Aims and Objective: We searched for the clinically relevant suggestions, recommendations and findings amongst the papers on Psycho-oncology. The term clinically relevant for us meant 'practical and implemental modes of intervention that contribute but would not affect or interfere with the normal functioning of the present system and treatment modality of the patients.' Our intention was to use the available information for the benefit of our patients. We also searched for the data that would prove the significance of these methods. In most parts of the world it is not possible to involve a psychologist at every level of cancer care. Based on the findings, we intend to carry out our own project for the psychosocial intervention in cancer patients and make suggestions that could be adopted even by those who have little or no experience in psychology. Conclusion: The field of psycho oncology is a relatively new and evolving subspecialty of oncology and psychology at the same time. Current data and papers, which would make simple and implemental modes of intervention at psychosocial level, are limited. There is a dire necessity of solid data and list of suggestions to the specialists, non-specialists and to those who take care of the cancer patients, to enhance the care they provide to the cancer patients.
  7,488 648 3
Synchronous malignancies of breast and thyroid gland: A case report and review of literature
Dwarka P Agarwal, Tej P Soni, Om P Sharma, Shantanu Sharma
July-September 2007, 3(3):172-173
DOI:10.4103/0973-1482.37413  PMID:18079583
The relationship and coincidence of breast cancer with thyroid disorders is a subject of extensive debate and controversy. Many studies have shown that thyroid diseases are common among women with breast cancer. We present a case of concomitant malignancy of breast and thyroid with review of literature on the association of breast with thyroid neoplasm. The potential association and plausible mechanisms of breast carcinoma development after or before the thyroid carcinoma should be evaluated in larger cohorts of patients.
  6,974 656 9
Can pomegranate prevent prostate cancer?
Melisa Pereira
July-September 2007, 3(3):166-166
DOI:10.4103/0973-1482.37410  PMID:18079580
  5,816 847 1
On the transit dose from motorized wedge treatment in Equinox-80 telecobalt unit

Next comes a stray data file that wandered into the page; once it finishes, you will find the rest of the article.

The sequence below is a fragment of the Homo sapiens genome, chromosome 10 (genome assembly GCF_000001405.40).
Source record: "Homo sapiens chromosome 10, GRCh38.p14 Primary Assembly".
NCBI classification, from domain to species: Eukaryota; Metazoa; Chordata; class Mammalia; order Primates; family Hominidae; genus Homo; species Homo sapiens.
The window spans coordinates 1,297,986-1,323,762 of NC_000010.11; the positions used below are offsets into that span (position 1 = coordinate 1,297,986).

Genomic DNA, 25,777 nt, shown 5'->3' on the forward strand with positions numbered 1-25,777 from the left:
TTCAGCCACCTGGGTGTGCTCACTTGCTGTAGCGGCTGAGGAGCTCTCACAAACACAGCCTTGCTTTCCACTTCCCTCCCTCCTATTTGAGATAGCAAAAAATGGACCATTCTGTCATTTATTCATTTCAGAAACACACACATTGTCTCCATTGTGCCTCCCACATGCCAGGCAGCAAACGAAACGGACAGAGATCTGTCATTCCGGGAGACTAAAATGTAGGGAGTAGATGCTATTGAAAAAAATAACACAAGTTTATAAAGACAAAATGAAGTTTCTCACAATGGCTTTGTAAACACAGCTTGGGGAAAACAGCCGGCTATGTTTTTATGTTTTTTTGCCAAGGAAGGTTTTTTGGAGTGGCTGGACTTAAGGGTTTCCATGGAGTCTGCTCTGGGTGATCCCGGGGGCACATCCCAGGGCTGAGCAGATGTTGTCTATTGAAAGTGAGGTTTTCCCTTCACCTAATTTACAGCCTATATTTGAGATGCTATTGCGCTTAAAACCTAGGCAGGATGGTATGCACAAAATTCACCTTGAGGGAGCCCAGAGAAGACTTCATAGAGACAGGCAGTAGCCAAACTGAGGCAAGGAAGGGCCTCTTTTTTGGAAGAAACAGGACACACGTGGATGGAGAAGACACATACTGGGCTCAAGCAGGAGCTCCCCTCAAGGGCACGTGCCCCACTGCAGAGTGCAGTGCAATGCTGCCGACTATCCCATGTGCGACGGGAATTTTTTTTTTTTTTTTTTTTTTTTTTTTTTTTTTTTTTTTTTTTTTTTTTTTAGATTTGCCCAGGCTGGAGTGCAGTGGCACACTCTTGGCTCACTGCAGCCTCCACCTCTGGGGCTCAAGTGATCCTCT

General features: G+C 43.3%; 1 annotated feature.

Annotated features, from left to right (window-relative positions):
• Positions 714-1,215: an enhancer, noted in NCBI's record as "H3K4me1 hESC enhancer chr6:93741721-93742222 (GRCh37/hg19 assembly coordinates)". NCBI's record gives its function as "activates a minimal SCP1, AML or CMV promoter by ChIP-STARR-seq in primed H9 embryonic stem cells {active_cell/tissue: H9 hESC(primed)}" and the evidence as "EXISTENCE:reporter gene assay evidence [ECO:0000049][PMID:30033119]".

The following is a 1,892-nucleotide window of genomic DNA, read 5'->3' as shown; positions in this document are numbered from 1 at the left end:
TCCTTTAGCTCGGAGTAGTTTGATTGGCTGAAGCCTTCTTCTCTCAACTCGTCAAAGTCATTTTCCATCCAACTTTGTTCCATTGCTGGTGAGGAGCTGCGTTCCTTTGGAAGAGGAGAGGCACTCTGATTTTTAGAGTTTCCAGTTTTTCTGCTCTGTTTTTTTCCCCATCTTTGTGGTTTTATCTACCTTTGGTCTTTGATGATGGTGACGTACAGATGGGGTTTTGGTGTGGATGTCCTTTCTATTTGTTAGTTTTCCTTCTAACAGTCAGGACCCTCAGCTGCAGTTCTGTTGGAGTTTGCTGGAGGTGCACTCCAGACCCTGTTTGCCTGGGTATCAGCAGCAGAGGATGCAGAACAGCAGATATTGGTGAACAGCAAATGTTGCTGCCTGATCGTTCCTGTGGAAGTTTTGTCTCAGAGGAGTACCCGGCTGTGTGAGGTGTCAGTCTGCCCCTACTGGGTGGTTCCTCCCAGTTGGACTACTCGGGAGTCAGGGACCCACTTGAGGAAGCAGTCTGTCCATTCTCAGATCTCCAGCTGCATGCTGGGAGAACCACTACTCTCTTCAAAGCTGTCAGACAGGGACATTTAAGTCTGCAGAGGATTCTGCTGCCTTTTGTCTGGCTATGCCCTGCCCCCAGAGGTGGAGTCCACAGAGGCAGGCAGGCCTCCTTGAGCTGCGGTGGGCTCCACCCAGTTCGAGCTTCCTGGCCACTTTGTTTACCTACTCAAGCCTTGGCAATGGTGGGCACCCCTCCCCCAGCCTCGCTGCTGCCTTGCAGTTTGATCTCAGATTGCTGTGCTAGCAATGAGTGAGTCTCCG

Rajesh A Kinhikar, Sachin Patkar, Chandrashekhar M Tambe, Deepak D Deshpande
July-September 2007, 3(3):140-142
DOI:10.4103/0973-1482.34014  PMID:18079575
Purpose: To estimate the transit dose from motorized wedge (MW) treatment in Equinox-80 telecobalt machine. Materials and Methods: Two plans were generated in Eclipse treatment planning system with universal wedge (UW) and MW each for 10x10 cm 2 . The transit dose was measured with 0.6 cc cylindrical ion chamber and thermoluminescent dosimeters (TLD) chips at a depth of 5 cm with source to axis distance (SAD) 80 cm. Results: The measured dose with ion chamber was in well agreement with the calculated dose from Eclipse within 2%. The planned dose was 100 cGy while the measured absorbed dose with ion chamber for 15, 30, 45 and 60 MW treatment was found to be 100.94, 101.04, 100.72 and 99.33 cGy respectively. For 15, 30, 45 and 60 UW treatment, the measured absorbed dose was 99.33, 97.67, 97.77 and 99.57 cGy respectively. Similarly the measured absorbed dose with TLD was within 3% with the planned dose for universal wedge (UW) and MW. From the experimental measurements, it was found that there was no significant contribution of transit dose during MW treatment. Conclusion: The actual measurements carried out with ion chamber in Equinox-80 machine for UW and MW revealed no variation between the doses delivered. The doses were comparable for both UW and MW treatments. The results from TLD measurements additionally confirmed no variation between the doses delivered with UW and MW. It was also demonstrated that the observed excess or less transit dose with MW does not have any significant clinical impact. This assured the safe dose delivery with MW.
  6,169 343 1
Serum total glutathione-s-transferase levels in oral cancer
Krishnananda Prabhu, Gopalakrishna P Bhat
July-September 2007, 3(3):167-168
DOI:10.4103/0973-1482.37411  PMID:18079581
We conducted a study wherein serum total glutathione-s-transferase levels were measured in patients (n = 27) with various stages of biopsy proven oral cancer (squamous cell carcinoma) and age and sex matched healthy human volunteers (n=10). In all patients with oral cancer, serum total glutathione-s-transferase was measured before the onset of treatment. There was a significant increase in serum total glutathione-s-transferse levels in patients with stage IV oral cancer as compared to stage II (P = 0.001) and stage III (P = 0.002) oral cancer. This shows that alterations in serum total Glutathione-s-transferase levels may have a role in cancer progression.
  5,739 531 4
Handbook of evidence-based radiation oncology
Sapna Gupta
July-September 2007, 3(3):174-174
  3,665 286 -